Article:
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Hip to be Square

by John Rodat on October 3, 2013

Don Jon
Directed by Joseph Gordon-Levitt


When asked to review Don Jon, I considered the possibility that I was being punk’d. The movie was written and directed by its leading man, Joseph Gordon-Levitt, and it co-stars Scarlett Johansson. I am not particularly charmed by Gordon-Levitt (though I enjoyed Brick) and I have actively disliked everything about Johansson that I have seen since Ghost World. Everything. Interviews included.

But I’m a trooper. And, who are we kidding?  It’s fun to beat up on celebrities in print, sometimes.

I guess I’m going to have to wait for the next Julia Roberts movie. Because, whatever our sado-prankish arts editor’s intentions, I enjoyed Don Jon. In fact, I believe Gordon-Levitt could be a greater success—both critically and popularly—behind the camera as he has been busy before it.

Gordon-Levitt and Johansson in Don Jon

Despite the film’s ostensibly risqué subject matter, porn addiction, it’s really an incredibly traditional, even square, movie at heart. This is more warning than criticism. Gordon-Levitt has dabbled in the outré and explicit (playing a gay hustler in Gregg Araki’s truly, truly terrible Mysterious Skin, for example), and one might expect a young director eager to make a splash to head straight toward the margins. If you’re looking for transgressive filmmaking, look elsewhere.

Instead—to his credit, I believe—Gordon-Levitt made a solid romantic comedy, dressed it in just enough taboo to be titillating in a trailer and to lead viewers slightly, intentionally, astray.  Early in a new relationship, Gordon-Levitt’s character Jon, a frequently sleeveless New Jersey bro and a chronic masturbator, complains in voiceover about the constants in his girlfriends’ taste in filmed entertainment: the love at first sight, the first kiss, the breakup, the makeup, the expensive wedding, and the ride off into the sun. It is in his opinion, bullshit.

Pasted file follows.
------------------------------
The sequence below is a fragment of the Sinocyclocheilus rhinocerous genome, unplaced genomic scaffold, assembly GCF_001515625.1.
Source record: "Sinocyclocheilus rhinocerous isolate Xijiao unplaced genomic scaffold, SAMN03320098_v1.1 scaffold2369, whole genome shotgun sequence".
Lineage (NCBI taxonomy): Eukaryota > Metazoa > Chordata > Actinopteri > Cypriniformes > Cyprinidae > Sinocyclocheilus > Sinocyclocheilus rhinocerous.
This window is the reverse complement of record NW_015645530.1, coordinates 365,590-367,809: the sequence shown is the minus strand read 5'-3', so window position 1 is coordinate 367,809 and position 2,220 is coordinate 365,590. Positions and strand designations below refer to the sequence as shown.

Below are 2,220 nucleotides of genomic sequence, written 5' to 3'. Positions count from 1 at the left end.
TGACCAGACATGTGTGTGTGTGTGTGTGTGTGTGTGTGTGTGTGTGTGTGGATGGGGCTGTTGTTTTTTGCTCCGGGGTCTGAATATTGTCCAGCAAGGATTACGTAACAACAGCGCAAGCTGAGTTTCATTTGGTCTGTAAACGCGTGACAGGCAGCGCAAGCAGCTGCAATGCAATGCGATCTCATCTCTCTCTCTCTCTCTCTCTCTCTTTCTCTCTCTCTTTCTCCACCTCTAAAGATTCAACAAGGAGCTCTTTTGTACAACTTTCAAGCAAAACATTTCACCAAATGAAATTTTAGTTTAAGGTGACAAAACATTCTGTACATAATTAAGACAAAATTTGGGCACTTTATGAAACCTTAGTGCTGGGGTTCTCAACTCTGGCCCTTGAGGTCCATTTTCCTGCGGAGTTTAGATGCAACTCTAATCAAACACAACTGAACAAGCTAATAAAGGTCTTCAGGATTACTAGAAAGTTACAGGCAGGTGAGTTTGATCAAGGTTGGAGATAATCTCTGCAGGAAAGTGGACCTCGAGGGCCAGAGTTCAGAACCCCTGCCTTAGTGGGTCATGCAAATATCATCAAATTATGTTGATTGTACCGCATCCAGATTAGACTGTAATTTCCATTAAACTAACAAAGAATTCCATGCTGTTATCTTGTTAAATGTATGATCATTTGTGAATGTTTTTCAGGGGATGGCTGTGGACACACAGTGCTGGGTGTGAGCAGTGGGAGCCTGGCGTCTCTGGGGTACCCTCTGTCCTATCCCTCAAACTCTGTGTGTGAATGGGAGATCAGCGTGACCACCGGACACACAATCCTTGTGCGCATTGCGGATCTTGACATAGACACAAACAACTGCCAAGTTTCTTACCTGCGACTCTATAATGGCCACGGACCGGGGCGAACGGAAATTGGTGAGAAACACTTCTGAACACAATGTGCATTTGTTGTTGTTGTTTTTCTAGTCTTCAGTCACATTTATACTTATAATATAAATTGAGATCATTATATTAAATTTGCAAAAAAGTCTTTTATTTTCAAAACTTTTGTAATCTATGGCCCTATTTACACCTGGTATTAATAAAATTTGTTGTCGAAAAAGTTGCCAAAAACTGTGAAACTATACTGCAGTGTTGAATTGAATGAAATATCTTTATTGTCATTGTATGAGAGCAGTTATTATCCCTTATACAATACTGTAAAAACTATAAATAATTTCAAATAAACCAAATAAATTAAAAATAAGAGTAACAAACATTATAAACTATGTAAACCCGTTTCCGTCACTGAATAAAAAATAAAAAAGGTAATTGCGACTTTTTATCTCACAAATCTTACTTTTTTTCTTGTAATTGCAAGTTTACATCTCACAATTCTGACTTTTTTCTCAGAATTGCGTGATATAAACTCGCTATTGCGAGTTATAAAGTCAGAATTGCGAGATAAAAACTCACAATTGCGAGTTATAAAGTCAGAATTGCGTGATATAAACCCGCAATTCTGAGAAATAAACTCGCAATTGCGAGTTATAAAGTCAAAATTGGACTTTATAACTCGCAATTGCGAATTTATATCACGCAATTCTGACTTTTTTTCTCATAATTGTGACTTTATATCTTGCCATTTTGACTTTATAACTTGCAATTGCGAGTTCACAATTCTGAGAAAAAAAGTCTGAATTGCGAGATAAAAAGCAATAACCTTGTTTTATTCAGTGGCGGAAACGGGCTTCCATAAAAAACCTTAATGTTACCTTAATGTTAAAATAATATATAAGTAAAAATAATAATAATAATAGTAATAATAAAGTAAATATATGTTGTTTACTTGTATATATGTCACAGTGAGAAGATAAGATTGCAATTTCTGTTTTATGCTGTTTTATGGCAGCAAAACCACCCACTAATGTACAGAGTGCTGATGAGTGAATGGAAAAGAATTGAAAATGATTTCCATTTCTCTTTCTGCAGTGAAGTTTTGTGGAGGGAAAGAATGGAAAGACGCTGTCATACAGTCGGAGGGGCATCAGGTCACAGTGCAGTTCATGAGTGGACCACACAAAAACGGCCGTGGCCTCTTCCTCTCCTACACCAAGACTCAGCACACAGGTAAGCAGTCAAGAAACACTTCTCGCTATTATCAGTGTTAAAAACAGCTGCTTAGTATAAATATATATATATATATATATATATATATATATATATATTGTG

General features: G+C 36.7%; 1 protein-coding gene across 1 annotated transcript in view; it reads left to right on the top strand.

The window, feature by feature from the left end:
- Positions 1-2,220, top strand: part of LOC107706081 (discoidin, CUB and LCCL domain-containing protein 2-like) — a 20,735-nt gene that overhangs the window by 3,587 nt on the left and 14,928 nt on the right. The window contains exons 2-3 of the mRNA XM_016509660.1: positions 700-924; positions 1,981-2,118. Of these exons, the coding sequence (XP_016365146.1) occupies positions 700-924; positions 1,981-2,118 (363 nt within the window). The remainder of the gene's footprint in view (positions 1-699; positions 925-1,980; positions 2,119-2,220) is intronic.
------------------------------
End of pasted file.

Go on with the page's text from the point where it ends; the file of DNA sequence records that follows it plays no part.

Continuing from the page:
Of course, the “irony” is that Jon’s fascination with pornography relies on an equally detailed and unrealistic shopping list of clichés—just filthier. It is easy to expect, as we have seen in so many of the type of romcoms parodied beneath this narration, that the shallow, swaggering lead will reveal his defining hurt, admit his need and be reconciled to the happy ever after. This is not exactly what happens.

What does happen though is no less conventional in its message: Selfishness in love is unsatisfying, and control in love is stultifying. Real love, and real lovemaking, are not about escape from one another, but into one another. Love is patient, love is kind. . . . Yep, it’s that corny.

But it’s well done. Gordon-Levitt and his supporting actors pull off the tremendously delicate job of portraying Jersey Shore-like beefheads as comic without seeming like Saturday Night Live characterizations. The interactions between Jon and his barhopping, tail-chasing friends are actually quite funny, and offset by believable warmth. And, yes, (sigh), Scarlett Johansson does a very good job as Barbara, the gum-snapping Jersey dime (that’s a 10, get it?).

And this is the thing that may really work to Gordon-Levitt’s advantage: As an actor, he thinks like an actor. Everybody had their best lines punched, everybody got their close-up and everybody looked great. Gordon-Levitt looked great in the many loving close-ups of his leering ape’s smirk; Johansson, duh, looked great, whether filmed above or below the waist; even Tony Danza looked great. Talent’s going to want to work with this guy. And, as he wrote a crowd-pleasing, feel-good movie with enough intelligence and craft to bring to mind more eccentric storytellers like Paul Thomas Anderson, they’d be out of their minds not to.